Higher education: UK thinktank's report holds lessons for GCC - Sat May 11 21:43:09 2013
11 May 2013 09:43 GMT
 

The next 50 years could be a golden age for higher education, according to a new report published by the UK's leading progressive thinktank, the Institute for Public Policy and Research (IPPR).
Sir Michael Barbe (more)


The next 50 years could be a golden age for higher education, according to a new report published by the UK's leading progressive thinktank, the Institute for Public Policy and Research (IPPR).
Sir Michael Barber and his colleagues Katelyn Donnelly and Saad Rizvi, authors of the new report, say this will only happen if all the players in the system seize the initiative and act ambitiously.
Lead author, Sir Michael Barber, is chief education adviser at Pearson and former adviser to the UK's former Prime Minister, Tony Blair.
In the new report, “An Avalanche is Coming”, he and his co-authors describe an era of intense pressure on universities driven by globalization, technology, rising student expectations, competition for funding and new, disruptive entrants.
The report holds significant meaning for both governments and universities in the Gulf region, as higher education institutions in the GCC face growing challenges in providing relevant educational solutions in an increasingly competitive global environment.
Writing in the report, Sir Michael Barber says: “Our belief is that the models of higher education that marched triumphantly across the globe in the second half of the 20th Century require radical and urgent transformation. Our fear is that the nature of change is incremental and the pace of change too slow.”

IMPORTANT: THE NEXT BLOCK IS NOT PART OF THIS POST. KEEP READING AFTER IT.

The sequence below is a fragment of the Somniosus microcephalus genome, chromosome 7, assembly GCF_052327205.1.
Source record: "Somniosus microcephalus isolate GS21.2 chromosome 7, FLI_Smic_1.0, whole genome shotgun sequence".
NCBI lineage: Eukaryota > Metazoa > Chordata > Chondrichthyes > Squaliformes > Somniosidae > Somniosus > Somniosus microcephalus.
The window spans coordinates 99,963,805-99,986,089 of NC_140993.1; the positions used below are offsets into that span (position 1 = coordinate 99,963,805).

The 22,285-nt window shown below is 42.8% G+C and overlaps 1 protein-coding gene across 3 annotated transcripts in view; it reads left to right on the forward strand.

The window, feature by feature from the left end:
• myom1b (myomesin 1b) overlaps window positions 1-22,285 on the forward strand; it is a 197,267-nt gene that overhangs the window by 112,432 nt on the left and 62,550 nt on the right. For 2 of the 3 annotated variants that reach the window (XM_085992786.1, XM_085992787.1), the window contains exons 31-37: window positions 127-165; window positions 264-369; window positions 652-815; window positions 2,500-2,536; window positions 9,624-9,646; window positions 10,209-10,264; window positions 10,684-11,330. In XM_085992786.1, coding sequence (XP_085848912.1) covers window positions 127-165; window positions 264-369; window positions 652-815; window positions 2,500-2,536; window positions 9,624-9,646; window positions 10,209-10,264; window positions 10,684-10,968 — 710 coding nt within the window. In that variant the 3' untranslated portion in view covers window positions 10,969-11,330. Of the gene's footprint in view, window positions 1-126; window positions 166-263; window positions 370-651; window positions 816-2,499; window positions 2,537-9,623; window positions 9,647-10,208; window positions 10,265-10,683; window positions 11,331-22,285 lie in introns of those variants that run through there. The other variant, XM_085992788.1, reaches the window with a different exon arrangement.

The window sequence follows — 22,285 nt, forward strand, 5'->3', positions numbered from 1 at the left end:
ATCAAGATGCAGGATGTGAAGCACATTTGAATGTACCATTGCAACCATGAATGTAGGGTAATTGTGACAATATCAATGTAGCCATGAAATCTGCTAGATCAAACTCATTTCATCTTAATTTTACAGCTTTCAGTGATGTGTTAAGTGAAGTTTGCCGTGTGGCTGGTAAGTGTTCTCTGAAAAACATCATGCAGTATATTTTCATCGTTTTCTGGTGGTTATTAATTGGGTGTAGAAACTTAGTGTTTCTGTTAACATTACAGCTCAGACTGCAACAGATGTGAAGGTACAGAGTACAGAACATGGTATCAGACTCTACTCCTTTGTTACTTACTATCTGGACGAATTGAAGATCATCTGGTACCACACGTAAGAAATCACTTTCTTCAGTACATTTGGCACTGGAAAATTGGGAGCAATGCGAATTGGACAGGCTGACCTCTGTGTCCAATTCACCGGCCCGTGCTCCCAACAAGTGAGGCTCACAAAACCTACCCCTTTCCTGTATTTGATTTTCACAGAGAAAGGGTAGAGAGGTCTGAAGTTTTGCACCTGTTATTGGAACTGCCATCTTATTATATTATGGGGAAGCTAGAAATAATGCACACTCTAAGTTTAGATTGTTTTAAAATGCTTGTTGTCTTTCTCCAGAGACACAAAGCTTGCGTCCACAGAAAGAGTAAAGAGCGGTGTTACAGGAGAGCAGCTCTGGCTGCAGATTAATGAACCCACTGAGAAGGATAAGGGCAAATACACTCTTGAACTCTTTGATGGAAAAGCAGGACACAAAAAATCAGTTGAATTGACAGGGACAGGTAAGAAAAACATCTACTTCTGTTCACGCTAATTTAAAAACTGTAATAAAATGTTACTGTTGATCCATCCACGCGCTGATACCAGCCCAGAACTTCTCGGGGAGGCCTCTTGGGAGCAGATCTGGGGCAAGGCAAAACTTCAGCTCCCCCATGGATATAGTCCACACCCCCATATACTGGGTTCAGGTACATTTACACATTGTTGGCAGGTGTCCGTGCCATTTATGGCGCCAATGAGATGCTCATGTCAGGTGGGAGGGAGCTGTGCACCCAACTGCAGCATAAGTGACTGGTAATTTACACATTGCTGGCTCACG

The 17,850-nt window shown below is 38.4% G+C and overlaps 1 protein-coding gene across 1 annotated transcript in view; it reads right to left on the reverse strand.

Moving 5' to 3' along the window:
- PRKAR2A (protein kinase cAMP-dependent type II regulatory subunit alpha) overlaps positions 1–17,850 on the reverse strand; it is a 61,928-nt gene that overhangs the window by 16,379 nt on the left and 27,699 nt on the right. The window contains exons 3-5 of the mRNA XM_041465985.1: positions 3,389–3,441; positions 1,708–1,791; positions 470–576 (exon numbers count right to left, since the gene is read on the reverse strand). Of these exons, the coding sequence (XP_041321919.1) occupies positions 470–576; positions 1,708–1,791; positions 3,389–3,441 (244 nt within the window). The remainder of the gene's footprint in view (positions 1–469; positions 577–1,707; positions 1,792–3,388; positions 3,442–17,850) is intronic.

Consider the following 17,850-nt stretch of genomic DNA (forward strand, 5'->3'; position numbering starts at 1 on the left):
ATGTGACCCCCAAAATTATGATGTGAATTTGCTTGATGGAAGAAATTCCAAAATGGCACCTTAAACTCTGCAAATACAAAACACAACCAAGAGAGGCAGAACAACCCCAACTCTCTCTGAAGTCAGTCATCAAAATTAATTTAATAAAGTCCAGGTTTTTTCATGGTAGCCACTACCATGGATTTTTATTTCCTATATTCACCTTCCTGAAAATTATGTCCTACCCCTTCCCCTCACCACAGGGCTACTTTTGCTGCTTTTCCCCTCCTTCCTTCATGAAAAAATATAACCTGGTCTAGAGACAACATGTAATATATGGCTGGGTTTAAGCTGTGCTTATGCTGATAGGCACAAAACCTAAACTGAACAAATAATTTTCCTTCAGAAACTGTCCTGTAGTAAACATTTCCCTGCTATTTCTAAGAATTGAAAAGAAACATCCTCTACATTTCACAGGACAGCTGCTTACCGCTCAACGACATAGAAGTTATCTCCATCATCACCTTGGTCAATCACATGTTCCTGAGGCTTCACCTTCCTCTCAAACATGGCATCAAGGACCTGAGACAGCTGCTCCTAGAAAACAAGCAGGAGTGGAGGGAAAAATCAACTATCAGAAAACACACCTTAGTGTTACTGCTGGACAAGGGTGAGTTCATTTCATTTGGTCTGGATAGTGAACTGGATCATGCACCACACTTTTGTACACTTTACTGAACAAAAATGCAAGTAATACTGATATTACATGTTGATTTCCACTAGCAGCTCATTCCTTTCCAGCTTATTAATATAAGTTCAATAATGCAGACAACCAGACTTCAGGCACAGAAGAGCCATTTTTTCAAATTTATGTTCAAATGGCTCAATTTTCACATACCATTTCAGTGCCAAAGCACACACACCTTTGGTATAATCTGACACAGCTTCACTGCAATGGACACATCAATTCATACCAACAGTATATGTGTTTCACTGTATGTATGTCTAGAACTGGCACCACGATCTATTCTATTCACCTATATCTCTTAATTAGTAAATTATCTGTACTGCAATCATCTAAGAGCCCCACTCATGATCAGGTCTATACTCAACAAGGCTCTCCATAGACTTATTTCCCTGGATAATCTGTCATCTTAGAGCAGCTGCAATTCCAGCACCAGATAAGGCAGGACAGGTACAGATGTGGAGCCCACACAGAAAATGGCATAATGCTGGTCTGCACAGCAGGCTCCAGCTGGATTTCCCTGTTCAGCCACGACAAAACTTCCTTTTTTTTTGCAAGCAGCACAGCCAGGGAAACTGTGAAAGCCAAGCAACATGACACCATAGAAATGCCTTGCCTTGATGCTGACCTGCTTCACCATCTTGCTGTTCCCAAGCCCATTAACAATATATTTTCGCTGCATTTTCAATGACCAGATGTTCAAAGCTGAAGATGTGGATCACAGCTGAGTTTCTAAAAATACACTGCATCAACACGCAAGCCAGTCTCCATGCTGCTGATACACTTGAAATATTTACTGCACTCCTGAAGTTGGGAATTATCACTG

Lawrence Summers, former US Treasury Secretary and former pesident of Harvard, says in a foreword to the report that it “poses profound questions for leaders of higher education.”
The report challenges every player in the higher education system to act boldly and urgently.
The report raises important issues for those influencing decisions in higher education in the Gulf, including the need for governments to rethink their regulatory and funding regimes, which were designed for an era when university systems were national.
In the era of globalization, government ministries need to consider big questions, including:
How can they fund and support part-time students?
How can governments incentivise the connection between universities and cities that can stimulate innovation and economic development?
As universities compete on a global stage, do governments have a role in ensuring that their domestic universities survive and thrive?
The report also stresses the need for each university to be clear which niches or segments it wants to serve, and what will set its educational experience and impact apart.
Multipurpose universities with a combination of a wide range of degrees and a broad research program are likely to face considerable challenges.
The report argues that the traditional university faces the threat of being ‘unbundled' as it competes with more specialized institutions, online learning systems, training providers and consultancies.
Some will need to specialize in teaching alone -and move away from the traditional lecture to the multi-faced teaching possibilities now available:
The elite university
The mass university